Sunday, October 24, 2010

Sokcho and Soraksan

After my DMZ tour, I took a four-hour bus ride to the East Coast and spent the second half of the trip making my way south.
restaurants at sunset
There isn't much to see in Sokcho, just a beach and some seafood restaurants. I wasn't man enough to try the local specialty - a purple sausage stuffed with seafood and veggies.
Since it's pretty close to the border, the beaches are lined with barbed wire and they shine lights on them at night to watch for spies.
abandoned furniture
The night in Sokcho was the low point of my trip. Seoul had been pretty non-stop, seeing people, seeing things, having fun. And then all of a sudden I was alone in a ho-hum town. The old lady at my motel made a mistake counting my change and came up and yelled at me, thinking I'd somehow taken more than I should've.

Then, when walking down the street, a couple young Korean guys came up to me, looking really excited and smiley. "Russian?" "No, no - I'm American." "Not Russian?"

It's not uncommon for white women traveling alone in Asia to be mistaken for Russian prostitutes.

I told my friend from Seoul, a Korean-American guy, and he was flabbergasted, maybe even a bit disbelieving, which made me think about how when you're traveling you always experience a place through your own identity. It makes a difference.

The next morning I woke up - the old lady apologized - and I headed for Soraksan (Mt. Sorak).

And have it noted: Aside from the mistaken identity and the change issue at the hotel, Koreans were helpful throughout my trip. Every bus driver made sure I got off at the right stop, everyone was good about giving directions, etc.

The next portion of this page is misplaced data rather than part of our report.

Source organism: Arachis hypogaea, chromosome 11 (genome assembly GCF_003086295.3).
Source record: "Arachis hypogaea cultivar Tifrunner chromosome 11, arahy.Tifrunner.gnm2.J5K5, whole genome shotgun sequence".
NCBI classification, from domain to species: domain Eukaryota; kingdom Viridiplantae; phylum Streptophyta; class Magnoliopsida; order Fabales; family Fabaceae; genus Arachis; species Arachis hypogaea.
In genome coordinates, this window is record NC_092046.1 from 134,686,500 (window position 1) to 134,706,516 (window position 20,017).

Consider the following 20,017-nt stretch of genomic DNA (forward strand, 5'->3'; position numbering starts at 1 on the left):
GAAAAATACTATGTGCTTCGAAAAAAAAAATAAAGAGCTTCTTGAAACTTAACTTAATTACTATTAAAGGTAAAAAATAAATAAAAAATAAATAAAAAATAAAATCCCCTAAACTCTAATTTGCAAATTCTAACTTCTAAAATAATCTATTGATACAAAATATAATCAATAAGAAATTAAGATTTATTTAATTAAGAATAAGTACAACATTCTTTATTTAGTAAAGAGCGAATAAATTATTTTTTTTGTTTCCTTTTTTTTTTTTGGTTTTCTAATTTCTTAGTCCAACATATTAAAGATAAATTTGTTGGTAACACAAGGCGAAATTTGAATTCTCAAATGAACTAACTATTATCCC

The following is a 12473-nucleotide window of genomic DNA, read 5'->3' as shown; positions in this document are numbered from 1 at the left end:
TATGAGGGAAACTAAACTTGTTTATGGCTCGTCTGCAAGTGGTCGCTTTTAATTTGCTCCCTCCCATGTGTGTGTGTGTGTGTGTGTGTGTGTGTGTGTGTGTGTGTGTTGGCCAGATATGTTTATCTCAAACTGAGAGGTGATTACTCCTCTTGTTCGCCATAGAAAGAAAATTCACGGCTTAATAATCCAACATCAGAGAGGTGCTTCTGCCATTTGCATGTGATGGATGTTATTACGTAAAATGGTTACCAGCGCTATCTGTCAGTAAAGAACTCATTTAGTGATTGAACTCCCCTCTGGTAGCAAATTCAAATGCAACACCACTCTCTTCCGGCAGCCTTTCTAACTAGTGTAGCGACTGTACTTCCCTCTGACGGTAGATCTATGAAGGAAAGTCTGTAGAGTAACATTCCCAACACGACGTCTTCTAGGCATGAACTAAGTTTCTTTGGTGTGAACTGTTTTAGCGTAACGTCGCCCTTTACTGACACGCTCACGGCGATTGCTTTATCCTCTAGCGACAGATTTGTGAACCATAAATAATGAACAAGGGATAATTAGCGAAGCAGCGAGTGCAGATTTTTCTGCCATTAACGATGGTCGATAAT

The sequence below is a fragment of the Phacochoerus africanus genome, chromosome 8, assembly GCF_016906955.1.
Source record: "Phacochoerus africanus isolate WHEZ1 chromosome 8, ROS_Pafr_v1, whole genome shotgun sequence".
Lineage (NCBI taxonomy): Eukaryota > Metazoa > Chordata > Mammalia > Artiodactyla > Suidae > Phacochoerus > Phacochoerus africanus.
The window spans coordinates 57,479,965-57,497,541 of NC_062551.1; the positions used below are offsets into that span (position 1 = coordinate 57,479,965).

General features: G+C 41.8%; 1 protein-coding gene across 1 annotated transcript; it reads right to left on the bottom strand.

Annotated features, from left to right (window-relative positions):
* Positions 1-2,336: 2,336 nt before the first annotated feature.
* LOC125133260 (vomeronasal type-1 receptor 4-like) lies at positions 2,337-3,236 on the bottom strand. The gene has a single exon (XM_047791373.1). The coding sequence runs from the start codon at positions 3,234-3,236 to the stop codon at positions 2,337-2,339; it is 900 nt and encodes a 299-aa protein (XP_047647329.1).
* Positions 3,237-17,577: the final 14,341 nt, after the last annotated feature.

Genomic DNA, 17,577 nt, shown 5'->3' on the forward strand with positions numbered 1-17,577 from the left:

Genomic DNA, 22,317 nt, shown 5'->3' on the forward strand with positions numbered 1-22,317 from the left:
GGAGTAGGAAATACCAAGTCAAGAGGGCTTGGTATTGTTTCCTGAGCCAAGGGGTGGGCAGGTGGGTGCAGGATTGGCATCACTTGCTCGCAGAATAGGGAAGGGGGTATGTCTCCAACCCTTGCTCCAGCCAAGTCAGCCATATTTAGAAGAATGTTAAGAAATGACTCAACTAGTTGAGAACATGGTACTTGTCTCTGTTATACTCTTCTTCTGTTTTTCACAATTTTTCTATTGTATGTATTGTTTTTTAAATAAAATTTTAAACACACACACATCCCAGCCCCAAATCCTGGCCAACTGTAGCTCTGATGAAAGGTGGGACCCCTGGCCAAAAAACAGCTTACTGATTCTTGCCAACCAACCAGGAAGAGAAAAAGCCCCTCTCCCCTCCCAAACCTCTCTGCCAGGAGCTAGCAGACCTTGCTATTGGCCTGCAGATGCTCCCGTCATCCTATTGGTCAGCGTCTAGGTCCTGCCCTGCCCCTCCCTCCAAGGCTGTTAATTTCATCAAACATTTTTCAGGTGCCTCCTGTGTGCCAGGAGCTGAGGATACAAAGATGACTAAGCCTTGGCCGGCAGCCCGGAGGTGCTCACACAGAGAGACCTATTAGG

Road to Soraksan
Soraksan is one of Korea's top nature destinations.
Chilis drying
near the part entrance
The air was crisp and fresh, the sky was blue. I was tempted to just stick out the duration of my trip on the mountain.
boarding the cable car
Since I was by myself, I opted out of serious hiking, and took a cable car to one of the summits.
looking out toward the sea
rocky peak
After the summit, I went for a short hike toward a waterfall.
notice the walkway, trails are much more developed in Asia
As I was walking up the trail, my friend's roommate, Heather, was coming down the opposite direction. I'd seen her about a month earlier, and we both knew we were going to Korea over the holiday and discussed exchanging emails in order to meet up, but never got around to it. Instead we just happened to be on the same mountain, on the same day, on the same hiking trail. Sometimes the expat community in Asia seems very, very small.
on the mountain
We decided to meet up the following day and travel south together. That night I think I was the only guest in the mountain hostel I stayed in. There was a glow-in-the-dark Winnie the Pooh decal on my dorm door and it gave me the willies. So rather than enjoy the natural quiet, I listened to my iPod.

Suffice it to say, I was glad to be meeting up with friends the next day.

Next Post: Penis Park! Stay tuned.

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